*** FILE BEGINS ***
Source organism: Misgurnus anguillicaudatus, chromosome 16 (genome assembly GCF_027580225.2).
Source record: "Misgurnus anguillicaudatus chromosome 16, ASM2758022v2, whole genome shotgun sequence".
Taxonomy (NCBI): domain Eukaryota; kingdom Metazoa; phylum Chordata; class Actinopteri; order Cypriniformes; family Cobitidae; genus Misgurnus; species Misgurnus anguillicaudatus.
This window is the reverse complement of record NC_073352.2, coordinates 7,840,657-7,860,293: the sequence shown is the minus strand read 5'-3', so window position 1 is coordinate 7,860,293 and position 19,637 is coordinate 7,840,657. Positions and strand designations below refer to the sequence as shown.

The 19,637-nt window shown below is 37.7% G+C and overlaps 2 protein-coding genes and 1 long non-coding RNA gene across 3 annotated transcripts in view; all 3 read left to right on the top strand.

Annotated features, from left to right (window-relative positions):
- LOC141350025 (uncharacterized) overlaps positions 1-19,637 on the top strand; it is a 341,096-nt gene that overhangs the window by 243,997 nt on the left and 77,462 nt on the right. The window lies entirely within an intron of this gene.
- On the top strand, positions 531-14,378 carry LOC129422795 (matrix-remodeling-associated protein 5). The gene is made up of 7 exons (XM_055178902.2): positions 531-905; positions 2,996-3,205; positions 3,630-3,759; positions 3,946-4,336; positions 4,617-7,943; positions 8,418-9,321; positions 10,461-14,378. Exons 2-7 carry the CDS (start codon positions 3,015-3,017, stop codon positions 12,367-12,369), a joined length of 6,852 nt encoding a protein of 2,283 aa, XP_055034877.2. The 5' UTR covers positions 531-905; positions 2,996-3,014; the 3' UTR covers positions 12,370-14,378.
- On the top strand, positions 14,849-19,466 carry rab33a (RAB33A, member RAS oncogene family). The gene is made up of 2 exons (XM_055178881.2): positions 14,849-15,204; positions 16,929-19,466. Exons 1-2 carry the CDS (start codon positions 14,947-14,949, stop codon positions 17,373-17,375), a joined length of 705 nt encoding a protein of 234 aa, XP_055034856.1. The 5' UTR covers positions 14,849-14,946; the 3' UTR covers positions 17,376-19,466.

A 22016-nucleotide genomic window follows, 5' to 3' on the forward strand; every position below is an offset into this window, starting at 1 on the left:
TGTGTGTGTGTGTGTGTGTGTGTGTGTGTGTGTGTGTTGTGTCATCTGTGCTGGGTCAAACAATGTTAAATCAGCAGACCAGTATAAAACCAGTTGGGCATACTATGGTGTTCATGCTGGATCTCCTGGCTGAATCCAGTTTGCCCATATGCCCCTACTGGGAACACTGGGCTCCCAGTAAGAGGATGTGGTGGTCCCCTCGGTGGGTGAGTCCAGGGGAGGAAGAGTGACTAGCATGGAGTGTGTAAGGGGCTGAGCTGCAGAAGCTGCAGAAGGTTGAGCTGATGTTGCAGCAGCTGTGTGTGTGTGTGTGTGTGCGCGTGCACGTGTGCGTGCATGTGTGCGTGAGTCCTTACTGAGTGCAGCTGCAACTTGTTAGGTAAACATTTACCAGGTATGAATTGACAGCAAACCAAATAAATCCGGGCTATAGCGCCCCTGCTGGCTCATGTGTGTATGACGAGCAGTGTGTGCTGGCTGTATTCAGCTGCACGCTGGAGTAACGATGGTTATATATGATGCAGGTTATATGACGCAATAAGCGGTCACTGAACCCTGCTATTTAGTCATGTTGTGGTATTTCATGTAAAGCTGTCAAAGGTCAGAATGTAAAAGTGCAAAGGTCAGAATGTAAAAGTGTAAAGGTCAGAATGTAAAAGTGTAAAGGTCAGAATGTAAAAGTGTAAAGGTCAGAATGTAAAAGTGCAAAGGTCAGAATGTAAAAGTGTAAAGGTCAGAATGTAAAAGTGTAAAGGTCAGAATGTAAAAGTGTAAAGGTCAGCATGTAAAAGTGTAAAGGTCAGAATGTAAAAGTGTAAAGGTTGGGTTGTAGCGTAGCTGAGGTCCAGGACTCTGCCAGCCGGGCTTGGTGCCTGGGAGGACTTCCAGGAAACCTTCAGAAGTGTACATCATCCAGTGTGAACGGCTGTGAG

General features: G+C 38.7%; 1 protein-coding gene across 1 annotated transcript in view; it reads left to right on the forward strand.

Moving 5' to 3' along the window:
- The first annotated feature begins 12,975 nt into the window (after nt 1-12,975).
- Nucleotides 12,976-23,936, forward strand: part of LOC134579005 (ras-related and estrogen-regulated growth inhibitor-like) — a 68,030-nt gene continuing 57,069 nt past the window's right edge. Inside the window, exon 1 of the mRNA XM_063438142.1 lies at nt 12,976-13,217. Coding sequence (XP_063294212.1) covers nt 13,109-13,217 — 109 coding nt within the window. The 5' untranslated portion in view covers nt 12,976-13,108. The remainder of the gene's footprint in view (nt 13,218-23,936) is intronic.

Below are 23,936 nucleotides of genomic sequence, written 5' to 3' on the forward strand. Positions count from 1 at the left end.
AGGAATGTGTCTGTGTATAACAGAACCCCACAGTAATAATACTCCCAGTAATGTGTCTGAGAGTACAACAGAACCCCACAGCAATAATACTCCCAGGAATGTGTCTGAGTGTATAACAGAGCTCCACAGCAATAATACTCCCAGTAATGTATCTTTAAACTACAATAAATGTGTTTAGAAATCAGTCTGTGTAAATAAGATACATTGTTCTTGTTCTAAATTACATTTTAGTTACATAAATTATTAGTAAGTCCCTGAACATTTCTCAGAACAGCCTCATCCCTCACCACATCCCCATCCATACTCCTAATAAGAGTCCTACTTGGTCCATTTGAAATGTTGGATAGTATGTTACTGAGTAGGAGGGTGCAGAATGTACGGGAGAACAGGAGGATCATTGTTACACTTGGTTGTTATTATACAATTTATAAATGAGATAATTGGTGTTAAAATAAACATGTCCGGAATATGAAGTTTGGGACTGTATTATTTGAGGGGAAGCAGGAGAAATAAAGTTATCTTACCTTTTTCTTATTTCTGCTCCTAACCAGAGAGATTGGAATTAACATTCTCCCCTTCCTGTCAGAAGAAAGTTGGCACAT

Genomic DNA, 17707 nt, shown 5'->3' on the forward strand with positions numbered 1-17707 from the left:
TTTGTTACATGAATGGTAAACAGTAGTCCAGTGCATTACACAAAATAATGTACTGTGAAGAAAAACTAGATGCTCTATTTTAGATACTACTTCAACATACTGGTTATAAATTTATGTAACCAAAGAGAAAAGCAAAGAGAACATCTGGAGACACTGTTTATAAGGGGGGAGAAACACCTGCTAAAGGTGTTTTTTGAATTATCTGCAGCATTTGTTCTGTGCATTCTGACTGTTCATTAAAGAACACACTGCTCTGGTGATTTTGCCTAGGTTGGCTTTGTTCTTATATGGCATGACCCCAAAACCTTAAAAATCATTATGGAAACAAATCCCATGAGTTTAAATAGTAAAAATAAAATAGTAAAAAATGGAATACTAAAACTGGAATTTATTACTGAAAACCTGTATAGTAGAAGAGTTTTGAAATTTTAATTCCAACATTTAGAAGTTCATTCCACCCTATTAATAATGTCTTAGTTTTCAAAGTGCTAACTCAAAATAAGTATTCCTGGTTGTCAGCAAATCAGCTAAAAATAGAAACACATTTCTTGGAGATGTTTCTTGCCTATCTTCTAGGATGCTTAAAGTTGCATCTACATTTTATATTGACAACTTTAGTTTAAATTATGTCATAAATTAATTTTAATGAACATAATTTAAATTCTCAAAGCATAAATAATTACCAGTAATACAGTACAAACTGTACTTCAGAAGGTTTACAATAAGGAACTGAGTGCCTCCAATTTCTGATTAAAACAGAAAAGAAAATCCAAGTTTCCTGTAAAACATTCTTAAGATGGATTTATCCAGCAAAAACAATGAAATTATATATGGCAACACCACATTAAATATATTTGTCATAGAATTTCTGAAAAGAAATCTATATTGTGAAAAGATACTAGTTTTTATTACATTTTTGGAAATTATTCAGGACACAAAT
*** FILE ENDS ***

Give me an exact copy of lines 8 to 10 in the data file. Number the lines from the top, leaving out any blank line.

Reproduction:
- On the top strand, positions 531-14,378 carry LOC129422795 (matrix-remodeling-associated protein 5). The gene is made up of 7 exons (XM_055178902.2): positions 531-905; positions 2,996-3,205; positions 3,630-3,759; positions 3,946-4,336; positions 4,617-7,943; positions 8,418-9,321; positions 10,461-14,378. Exons 2-7 carry the CDS (start codon positions 3,015-3,017, stop codon positions 12,367-12,369), a joined length of 6,852 nt encoding a protein of 2,283 aa, XP_055034877.2. The 5' UTR covers positions 531-905; positions 2,996-3,014; the 3' UTR covers positions 12,370-14,378.
- On the top strand, positions 14,849-19,466 carry rab33a (RAB33A, member RAS oncogene family). The gene is made up of 2 exons (XM_055178881.2): positions 14,849-15,204; positions 16,929-19,466. Exons 1-2 carry the CDS (start codon positions 14,947-14,949, stop codon positions 17,373-17,375), a joined length of 705 nt encoding a protein of 234 aa, XP_055034856.1. The 5' UTR covers positions 14,849-14,946; the 3' UTR covers positions 17,376-19,466.

A 22016-nucleotide genomic window follows, 5' to 3' on the forward strand; every position below is an offset into this window, starting at 1 on the left: